To combat rising energy costs, state and federal agencies offer rebates on energy-saving systems. So, expect demand for new installations over the next few years. As such, now is a good time to start your own HVAC business, according to national industry data.
As you conduct market research for your HVAC business plan, you’ll also look at local data. Data points should include predicted real estate growth and trends in your area. It should also factor in local incentives to buy more energy-efficient systems.
Can your target audience afford new systems every few years? Will they pay for maintenance plans to increase efficiency and longevity? Are scheduled services outside their budget? Maybe your target market is more interested in repair services. They may only want installations when their current equipment breaks.
Learn about your target HVAC customers. Consider their budgets, pain points, and motivating factors. You can then hone in on what your business can do to solve its heating, cooling, and ventilation challenges. This is all information you should include in your business plan, as well as research on your competitors.
Identify which HVAC businesses are your main competitors. What value do they offer clients? Figure out how your company can stand out and provide unique value in your area. You might appeal to your target market with better pricing, a higher level of expertise, simple service agreements, or other traits.
5. Market and Sales Strategy
Your marketing strategy outlines how you’ll build brand awareness and generate demand. Disclose your website, social media marketing, digital content marketing, and digital ads. If you’re promoting your HVAC business through local media outlets, include that information in this section of your business plan.
Your sales strategy covers how you plan on converting leads. It also details how many new and recurring clients you expect to buy services each month.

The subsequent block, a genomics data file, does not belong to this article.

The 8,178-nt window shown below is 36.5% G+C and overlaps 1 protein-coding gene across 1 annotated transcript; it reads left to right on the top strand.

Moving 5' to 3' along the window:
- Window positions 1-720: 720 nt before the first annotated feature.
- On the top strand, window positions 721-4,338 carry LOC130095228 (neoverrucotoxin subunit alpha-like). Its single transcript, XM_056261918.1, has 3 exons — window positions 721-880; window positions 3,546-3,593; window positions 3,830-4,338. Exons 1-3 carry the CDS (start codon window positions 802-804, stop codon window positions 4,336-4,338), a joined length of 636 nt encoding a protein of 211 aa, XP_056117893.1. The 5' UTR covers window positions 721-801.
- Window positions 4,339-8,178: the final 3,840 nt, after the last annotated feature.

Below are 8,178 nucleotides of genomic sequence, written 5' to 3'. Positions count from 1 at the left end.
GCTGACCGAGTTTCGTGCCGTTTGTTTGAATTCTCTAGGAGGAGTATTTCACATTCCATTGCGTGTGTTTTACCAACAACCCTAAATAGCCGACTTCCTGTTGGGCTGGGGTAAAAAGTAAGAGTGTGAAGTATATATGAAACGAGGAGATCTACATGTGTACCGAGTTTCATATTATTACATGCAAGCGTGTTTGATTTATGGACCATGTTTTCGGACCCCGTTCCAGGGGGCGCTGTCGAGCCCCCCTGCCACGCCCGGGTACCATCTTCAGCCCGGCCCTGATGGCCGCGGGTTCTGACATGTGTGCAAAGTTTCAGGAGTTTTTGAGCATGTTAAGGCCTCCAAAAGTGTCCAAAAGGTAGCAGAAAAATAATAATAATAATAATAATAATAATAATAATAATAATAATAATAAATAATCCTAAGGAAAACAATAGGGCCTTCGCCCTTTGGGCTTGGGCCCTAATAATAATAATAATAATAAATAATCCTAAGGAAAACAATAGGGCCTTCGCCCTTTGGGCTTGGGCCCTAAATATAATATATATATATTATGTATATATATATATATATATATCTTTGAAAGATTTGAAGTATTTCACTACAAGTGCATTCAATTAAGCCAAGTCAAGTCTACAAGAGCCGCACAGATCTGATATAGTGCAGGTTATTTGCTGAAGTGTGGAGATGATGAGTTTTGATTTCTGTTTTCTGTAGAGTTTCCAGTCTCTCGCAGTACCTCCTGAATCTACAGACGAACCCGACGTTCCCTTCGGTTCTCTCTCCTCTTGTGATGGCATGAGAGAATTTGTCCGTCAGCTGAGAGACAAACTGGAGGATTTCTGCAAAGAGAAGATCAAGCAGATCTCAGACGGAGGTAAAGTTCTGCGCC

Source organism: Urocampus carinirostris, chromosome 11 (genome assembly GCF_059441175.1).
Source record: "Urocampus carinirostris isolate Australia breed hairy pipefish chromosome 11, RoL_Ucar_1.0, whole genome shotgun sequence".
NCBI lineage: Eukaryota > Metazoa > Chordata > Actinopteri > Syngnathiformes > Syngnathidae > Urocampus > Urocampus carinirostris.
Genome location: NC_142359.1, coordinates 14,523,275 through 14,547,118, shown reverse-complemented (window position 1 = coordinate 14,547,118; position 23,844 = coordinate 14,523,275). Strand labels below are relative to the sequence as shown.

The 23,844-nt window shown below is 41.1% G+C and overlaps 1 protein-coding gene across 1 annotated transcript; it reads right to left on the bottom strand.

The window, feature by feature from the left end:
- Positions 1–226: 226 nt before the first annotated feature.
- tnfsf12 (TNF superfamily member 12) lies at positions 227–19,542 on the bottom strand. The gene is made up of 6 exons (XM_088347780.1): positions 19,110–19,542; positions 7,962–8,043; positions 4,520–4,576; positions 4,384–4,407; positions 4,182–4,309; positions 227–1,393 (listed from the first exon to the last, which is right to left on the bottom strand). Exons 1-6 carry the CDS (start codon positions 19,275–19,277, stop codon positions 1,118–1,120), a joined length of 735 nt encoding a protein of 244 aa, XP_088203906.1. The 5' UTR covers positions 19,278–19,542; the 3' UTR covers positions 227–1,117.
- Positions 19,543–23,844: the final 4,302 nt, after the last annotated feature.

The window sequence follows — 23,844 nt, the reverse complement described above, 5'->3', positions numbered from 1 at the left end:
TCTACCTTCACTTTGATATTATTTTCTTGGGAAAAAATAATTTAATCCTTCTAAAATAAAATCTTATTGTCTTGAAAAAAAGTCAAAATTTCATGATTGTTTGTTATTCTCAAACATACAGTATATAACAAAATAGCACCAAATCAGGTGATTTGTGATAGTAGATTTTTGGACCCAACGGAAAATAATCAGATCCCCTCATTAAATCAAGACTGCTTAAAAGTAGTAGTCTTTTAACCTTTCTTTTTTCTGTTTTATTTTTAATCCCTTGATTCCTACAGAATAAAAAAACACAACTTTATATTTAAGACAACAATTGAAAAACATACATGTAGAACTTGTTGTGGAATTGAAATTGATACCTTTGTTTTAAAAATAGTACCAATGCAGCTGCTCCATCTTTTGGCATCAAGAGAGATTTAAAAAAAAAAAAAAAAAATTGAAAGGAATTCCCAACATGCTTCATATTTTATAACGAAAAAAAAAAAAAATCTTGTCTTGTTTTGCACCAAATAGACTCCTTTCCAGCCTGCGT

For example, will you need to hire a sales manager to provide estimates to potential clients? Will your company offer promotions? A 10% discount on HVAC maintenance services may attract new clients for the first six months.
You could also offer seasonal deals to capitalize on the demand for heating or cooling services when the weather changes.
6. Financial Projections
The financial plan outlines startup costs for an HVAC business in your area. It should also include financial projections of your expected monthly income and expenses over the next five years. This is your projected profit and loss.
You should also list projections for your assets and liabilities. This shows investors what the net asset value of your HVAC business is expected to be each month. Additionally, you’ll want to include a projected cash flow chart. It should display data for the next five years to show that you expect to have enough cash to stay operational.
You’re probably not an accounting expert, so you might want to work with one. Getting the numbers right helps you create a compelling business plan and gives your team financial goals for each month.
Bring together marketing, sales, and high-quality service to hit your financial targets each month, and you are on the path to success!
How to Research Your Industry and Competition
Now you know what information your business plan should include. It can still be tricky to figure out how to gather market data. But you need this information for more than just creating your business plan. It’s also what you’ll use to decide how your HVAC company will stand out and determine how to market to your audience.
Here are a few tips to help you get started researching your customers and the local HVAC industry.
Establish Your Target Audience
Get a clear idea of who your customers are. Gather demographic data. Include the location, income range, and employment rate of your target audience. You can find a lot of this information online from free resources. Resources provided by the SBA can help prospective business owners conduct market research.
You also need to gauge demand. Do this by talking directly with consumers. If you settle on serving commercial clients, call or email local businesses and ask them about their heating and cooling needs.
If you’re already operational, you can also offer them a promotion in exchange for their time. This can help drive those early sales!
If you’re serving residential clients, use surveys or direct mail offers and see how many households respond.
Do Market Research
Learn about your competitors and determine how you can differentiate your HVAC company. Conduct a competitive analysis.